The Fingering of the Horn

Corey pointed out that Boromir blows his horn when he is about to step out and put forth, when he is taking action toward or against something. Indeed, his desire to literally use the ring to take action against Sauron can be seen expressed when he fingers the horn - he is thinking about the potential of using the ring and therein blowing his horn into battle.

What I find MOST interesting though in Boromir's fidgeting with his horn is that it also seems to be an expression of his "putting forth," "taking action," and in a figurative way "setting out to do battle" against the Elvish counsels of hiding and destroying. It is almost as if his "fingering" of the horn is a subtle "blowing" of the horn, as he engages in debate (battle) against these ideas. I can almost see his fingering of the horn as a constant habit he employs whenever doing such battle, literal or figurative.
 

Flammifer

Well-Known Member
Gandalf is almost certain to win. Aragorn will be the last to lose all his money to Gandalf. Sam will surprise everyone by coming in third. Boromir or Pippin will be the first to go broke?

(Boromir's poker strategy and tactics are sound, but he will finger his horn every time he has a great hand, or is trying to bluff. Frodo is the first to pick up on this tell. Once Gandalf and Aragorn also recognize it, Boromir is doomed!)
 

Katriana

New Member
Can't imagine Pippin having a very good poker face though, even if he is probably clever enough to pick up on the others' tells.
 

Kate Neville

Active Member
Corey pointed out that Boromir blows his horn when he is about to step out and put forth, when he is taking action toward or against something. Indeed, his desire to literally use the ring to take action against Sauron can be seen expressed when he fingers the horn - he is thinking about the potential of using the ring and therein blowing his horn into battle.

What I find MOST interesting though in Boromir's fidgeting with his horn is that it also seems to be an expression of his "putting forth," "taking action," and in a figurative way "setting out to do battle" against the Elvish counsels of hiding and destroying. It is almost as if his "fingering" of the horn is a subtle "blowing" of the horn, as he engages in debate (battle) against these ideas. I can almost see his fingering of the horn as a constant habit he employs whenever doing such battle, literal or figurative.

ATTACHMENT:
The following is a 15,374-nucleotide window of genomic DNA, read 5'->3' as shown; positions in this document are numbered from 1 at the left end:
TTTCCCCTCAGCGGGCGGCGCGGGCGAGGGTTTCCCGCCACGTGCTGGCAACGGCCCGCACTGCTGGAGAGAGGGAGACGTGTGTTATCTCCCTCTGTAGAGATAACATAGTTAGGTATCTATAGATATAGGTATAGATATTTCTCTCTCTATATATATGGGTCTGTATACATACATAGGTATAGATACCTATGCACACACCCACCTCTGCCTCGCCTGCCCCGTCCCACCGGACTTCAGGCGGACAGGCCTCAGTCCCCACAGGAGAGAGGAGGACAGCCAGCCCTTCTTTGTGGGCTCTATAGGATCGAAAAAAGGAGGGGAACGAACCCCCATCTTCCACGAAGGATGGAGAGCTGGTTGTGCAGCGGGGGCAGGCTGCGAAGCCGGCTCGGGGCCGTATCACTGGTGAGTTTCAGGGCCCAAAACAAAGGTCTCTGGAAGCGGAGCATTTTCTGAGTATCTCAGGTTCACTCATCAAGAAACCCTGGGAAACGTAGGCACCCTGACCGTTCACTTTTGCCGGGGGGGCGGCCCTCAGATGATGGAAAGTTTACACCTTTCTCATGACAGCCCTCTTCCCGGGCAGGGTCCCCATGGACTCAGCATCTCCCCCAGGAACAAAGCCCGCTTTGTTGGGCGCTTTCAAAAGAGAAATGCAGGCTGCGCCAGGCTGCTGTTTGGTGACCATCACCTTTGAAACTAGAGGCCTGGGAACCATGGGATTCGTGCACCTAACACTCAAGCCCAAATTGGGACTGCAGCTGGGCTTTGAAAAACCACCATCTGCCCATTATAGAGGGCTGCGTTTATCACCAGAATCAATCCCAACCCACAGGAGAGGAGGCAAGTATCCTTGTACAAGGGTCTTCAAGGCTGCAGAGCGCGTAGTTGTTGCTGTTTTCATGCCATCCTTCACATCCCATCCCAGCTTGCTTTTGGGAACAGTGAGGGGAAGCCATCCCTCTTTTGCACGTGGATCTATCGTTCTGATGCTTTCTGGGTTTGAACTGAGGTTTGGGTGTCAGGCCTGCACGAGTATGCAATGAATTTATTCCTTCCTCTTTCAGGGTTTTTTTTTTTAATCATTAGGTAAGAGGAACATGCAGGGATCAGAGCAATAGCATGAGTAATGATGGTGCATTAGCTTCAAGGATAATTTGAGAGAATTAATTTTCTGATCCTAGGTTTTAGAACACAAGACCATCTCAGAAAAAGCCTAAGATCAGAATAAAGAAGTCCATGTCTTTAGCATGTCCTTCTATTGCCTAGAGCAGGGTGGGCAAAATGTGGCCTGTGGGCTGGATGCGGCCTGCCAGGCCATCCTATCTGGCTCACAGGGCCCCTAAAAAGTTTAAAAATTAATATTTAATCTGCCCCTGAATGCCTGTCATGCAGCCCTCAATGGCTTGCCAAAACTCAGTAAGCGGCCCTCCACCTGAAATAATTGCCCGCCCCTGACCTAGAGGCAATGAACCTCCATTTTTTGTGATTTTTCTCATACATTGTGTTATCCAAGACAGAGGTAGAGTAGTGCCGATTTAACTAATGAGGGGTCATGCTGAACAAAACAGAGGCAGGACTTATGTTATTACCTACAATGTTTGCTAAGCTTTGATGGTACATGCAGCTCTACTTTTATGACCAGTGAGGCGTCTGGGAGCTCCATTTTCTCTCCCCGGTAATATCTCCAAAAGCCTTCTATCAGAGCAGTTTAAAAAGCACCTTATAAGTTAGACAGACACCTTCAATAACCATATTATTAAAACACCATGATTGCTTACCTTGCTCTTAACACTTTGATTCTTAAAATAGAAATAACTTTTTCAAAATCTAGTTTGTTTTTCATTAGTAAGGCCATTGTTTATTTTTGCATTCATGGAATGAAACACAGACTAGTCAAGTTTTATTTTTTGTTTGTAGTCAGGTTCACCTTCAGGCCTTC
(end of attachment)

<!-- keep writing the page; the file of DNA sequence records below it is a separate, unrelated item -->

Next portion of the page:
It seems to me that the horn represents both Gondor and the Stewardship. It is, after all, an heirloom of his house, given to him by his father. Boromir's primary responsibility is the protection of Gondor and its people, and it may be that when he fingers the horn he is asking himself WWDD (what would Denethor do?). I haven't had time to look through the original drafts of the council in HoMe, so I don't know when the horn became so important to his character.
 

Rachel Port

Active Member
It seems to me that the horn represents both Gondor and the Stewardship. It is, after all, an heirloom of his house, given to him by his father. Boromir's primary responsibility is the protection of Gondor and its people,
Yes. The inheritence is a big part of the meaning of the horn. As I recall, Boromir appears early, but when the Lord of Minas Tirith was the one who had the dream, there is no mention of a relationship between them. And there is no mention of the Stewardship, Denethor is called the Lord of Minas Tirith. And since Trotter was still a hobbit, there was no King, and therefore no Steward. I'm not sure about the horn, but I think it was added quite a bit later. Please correct me, anyone, if I'm wrong about that.
 

Johannes

New Member
I think we should take it a little easy before we read to much in to the horn fingering. Maybe the important thing is THAT he is fidgeting, not WHAT he is fidgeting with. Maybe the narrator just what to draw attention to the fact that Boromir is agitated, and the horn just happens to be in his hands.

It's like Freud said (allegedly): "Sometimes a cigar is just a cigar".
 
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